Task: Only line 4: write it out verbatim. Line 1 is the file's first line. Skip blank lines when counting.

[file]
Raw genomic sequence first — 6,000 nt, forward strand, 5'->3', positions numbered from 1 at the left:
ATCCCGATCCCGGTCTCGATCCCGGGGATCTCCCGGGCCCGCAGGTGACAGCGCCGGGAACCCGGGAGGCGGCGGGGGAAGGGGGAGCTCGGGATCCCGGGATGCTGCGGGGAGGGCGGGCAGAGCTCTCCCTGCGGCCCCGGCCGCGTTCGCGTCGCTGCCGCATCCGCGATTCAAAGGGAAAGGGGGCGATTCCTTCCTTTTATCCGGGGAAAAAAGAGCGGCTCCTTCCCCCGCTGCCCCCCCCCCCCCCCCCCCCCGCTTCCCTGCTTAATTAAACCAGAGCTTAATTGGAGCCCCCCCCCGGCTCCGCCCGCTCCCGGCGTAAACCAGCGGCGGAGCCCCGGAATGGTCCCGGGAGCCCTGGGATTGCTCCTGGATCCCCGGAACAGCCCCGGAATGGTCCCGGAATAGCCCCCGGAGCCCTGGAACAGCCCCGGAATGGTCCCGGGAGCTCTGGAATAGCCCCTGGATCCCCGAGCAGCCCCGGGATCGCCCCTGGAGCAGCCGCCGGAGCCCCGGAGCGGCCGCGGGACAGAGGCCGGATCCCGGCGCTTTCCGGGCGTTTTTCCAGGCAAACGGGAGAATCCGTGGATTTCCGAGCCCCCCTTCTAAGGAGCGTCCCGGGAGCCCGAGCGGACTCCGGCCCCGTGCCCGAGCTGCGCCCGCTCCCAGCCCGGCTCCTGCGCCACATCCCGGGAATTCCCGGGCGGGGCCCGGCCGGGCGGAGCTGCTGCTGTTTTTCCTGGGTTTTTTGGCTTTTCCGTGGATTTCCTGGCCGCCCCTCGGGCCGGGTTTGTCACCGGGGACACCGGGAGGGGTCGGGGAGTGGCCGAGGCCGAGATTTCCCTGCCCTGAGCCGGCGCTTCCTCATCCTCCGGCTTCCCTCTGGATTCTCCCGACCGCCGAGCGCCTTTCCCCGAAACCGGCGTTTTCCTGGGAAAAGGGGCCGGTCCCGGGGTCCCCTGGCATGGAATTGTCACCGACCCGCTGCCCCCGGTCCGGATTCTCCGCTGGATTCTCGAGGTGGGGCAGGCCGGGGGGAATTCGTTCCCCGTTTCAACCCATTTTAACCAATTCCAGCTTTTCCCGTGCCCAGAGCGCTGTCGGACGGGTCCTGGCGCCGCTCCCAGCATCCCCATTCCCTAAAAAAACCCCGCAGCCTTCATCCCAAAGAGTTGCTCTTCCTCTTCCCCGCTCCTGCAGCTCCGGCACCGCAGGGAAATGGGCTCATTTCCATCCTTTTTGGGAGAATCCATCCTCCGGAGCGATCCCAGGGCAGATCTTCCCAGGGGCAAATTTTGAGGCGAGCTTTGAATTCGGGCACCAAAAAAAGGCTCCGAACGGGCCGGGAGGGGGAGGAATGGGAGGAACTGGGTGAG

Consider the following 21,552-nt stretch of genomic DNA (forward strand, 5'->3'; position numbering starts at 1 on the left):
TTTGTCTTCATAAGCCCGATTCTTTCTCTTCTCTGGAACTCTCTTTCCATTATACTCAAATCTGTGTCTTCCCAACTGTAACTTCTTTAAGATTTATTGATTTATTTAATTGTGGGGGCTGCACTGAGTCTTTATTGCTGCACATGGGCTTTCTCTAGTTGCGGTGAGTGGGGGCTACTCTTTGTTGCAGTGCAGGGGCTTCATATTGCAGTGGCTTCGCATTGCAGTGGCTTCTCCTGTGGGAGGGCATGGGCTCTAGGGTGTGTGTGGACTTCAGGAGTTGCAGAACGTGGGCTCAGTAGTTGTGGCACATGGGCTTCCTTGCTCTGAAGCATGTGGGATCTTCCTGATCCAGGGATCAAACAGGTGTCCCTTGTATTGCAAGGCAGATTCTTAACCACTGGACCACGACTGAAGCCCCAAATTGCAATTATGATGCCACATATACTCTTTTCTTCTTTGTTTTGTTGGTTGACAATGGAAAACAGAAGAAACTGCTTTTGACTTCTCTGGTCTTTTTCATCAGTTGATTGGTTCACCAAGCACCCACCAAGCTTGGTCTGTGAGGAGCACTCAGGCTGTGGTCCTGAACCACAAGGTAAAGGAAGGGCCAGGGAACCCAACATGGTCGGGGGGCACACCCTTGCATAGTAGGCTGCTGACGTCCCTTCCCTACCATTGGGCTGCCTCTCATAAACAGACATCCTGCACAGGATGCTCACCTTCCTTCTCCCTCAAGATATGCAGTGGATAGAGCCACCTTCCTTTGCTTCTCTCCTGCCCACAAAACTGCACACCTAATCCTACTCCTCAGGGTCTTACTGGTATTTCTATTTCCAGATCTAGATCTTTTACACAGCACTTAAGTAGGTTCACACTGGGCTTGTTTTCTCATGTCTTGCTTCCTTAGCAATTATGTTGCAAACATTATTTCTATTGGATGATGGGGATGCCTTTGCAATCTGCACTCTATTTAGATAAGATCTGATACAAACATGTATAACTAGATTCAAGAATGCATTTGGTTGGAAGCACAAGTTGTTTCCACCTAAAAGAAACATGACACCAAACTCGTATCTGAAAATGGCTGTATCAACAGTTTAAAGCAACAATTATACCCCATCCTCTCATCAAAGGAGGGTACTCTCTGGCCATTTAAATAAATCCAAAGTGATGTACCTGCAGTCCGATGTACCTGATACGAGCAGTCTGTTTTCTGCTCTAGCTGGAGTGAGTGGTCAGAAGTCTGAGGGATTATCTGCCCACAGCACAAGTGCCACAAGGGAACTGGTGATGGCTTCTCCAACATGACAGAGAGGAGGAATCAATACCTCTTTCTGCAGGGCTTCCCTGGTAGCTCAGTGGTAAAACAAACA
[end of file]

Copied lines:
TTTGTCTTCATAAGCCCGATTCTTTCTCTTCTCTGGAACTCTCTTTCCATTATACTCAAATCTGTGTCTTCCCAACTGTAACTTCTTTAAGATTTATTGATTTATTTAATTGTGGGGGCTGCACTGAGTCTTTATTGCTGCACATGGGCTTTCTCTAGTTGCGGTGAGTGGGGGCTACTCTTTGTTGCAGTGCAGGGGCTTCATATTGCAGTGGCTTCGCATTGCAGTGGCTTCTCCTGTGGGAGGGCATGGGCTCTAGGGTGTGTGTGGACTTCAGGAGTTGCAGAACGTGGGCTCAGTAGTTGTGGCACATGGGCTTCCTTGCTCTGAAGCATGTGGGATCTTCCTGATCCAGGGATCAAACAGGTGTCCCTTGTATTGCAAGGCAGATTCTTAACCACTGGACCACGACTGAAGCCCCAAATTGCAATTATGATGCCACATATACTCTTTTCTTCTTTGTTTTGTTGGTTGACAATGGAAAACAGAAGAAACTGCTTTTGACTTCTCTGGTCTTTTTCATCAGTTGATTGGTTCACCAAGCACCCACCAAGCTTGGTCTGTGAGGAGCACTCAGGCTGTGGTCCTGAACCACAAGGTAAAGGAAGGGCCAGGGAACCCAACATGGTCGGGGGGCACACCCTTGCATAGTAGGCTGCTGACGTCCCTTCCCTACCATTGGGCTGCCTCTCATAAACAGACATCCTGCACAGGATGCTCACCTTCCTTCTCCCTCAAGATATGCAGTGGATAGAGCCACCTTCCTTTGCTTCTCTCCTGCCCACAAAACTGCACACCTAATCCTACTCCTCAGGGTCTTACTGGTATTTCTATTTCCAGATCTAGATCTTTTACACAGCACTTAAGTAGGTTCACACTGGGCTTGTTTTCTCATGTCTTGCTTCCTTAGCAATTATGTTGCAAACATTATTTCTATTGGATGATGGGGATGCCTTTGCAATCTGCACTCTATTTAGATAAGATCTGATACAAACATGTATAACTAGATTCAAGAATGCATTTGGTTGGAAGCACAAGTTGTTTCCACCTAAAAGAAACATGACACCAAACTCGTATCTGAAAATGGCTGTATCAACAGTTTAAAGCAACAATTATACCCCATCCTCTCATCAAAGGAGGGTACTCTCTGGCCATTTAAATAAATCCAAAGTGATGTACCTGCAGTCCGATGTACCTGATACGAGCAGTCTGTTTTCTGCTCTAGCTGGAGTGAGTGGTCAGAAGTCTGAGGGATTATCTGCCCACAGCACAAGTGCCACAAGGGAACTGGTGATGGCTTCTCCAACATGACAGAGAGGAGGAATCAATACCTCTTTCTGCAGGGCTTCCCTGGTAGCTCAGTGGTAAAACAAACA